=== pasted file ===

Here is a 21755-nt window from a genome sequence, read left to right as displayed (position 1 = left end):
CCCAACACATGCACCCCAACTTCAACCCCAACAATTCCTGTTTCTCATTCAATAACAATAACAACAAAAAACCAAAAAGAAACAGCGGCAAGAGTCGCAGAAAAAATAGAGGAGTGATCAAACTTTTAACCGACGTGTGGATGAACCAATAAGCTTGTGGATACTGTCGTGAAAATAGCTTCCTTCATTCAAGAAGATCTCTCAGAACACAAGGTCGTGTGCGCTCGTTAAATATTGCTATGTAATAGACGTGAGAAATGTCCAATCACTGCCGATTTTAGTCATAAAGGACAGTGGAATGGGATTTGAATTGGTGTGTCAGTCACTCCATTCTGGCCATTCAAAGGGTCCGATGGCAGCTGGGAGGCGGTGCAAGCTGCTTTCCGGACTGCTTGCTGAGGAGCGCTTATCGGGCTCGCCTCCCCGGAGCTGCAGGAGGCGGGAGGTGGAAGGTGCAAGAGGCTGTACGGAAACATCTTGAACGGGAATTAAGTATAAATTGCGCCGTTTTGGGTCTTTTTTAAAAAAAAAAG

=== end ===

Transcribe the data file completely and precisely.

Here is a 21755-nt window from a genome sequence, read left to right as displayed (position 1 = left end):
CCCAACACATGCACCCCAACTTCAACCCCAACAATTCCTGTTTCTCATTCAATAACAATAACAACAAAAAACCAAAAAGAAACAGCGGCAAGAGTCGCAGAAAAAATAGAGGAGTGATCAAACTTTTAACCGACGTGTGGATGAACCAATAAGCTTGTGGATACTGTCGTGAAAATAGCTTCCTTCATTCAAGAAGATCTCTCAGAACACAAGGTCGTGTGCGCTCGTTAAATATTGCTATGTAATAGACGTGAGAAATGTCCAATCACTGCCGATTTTAGTCATAAAGGACAGTGGAATGGGATTTGAATTGGTGTGTCAGTCACTCCATTCTGGCCATTCAAAGGGTCCGATGGCAGCTGGGAGGCGGTGCAAGCTGCTTTCCGGACTGCTTGCTGAGGAGCGCTTATCGGGCTCGCCTCCCCGGAGCTGCAGGAGGCGGGAGGTGGAAGGTGCAAGAGGCTGTACGGAAACATCTTGAACGGGAATTAAGTATAAATTGCGCCGTTTTGGGTCTTTTTTAAAAAAAAAAG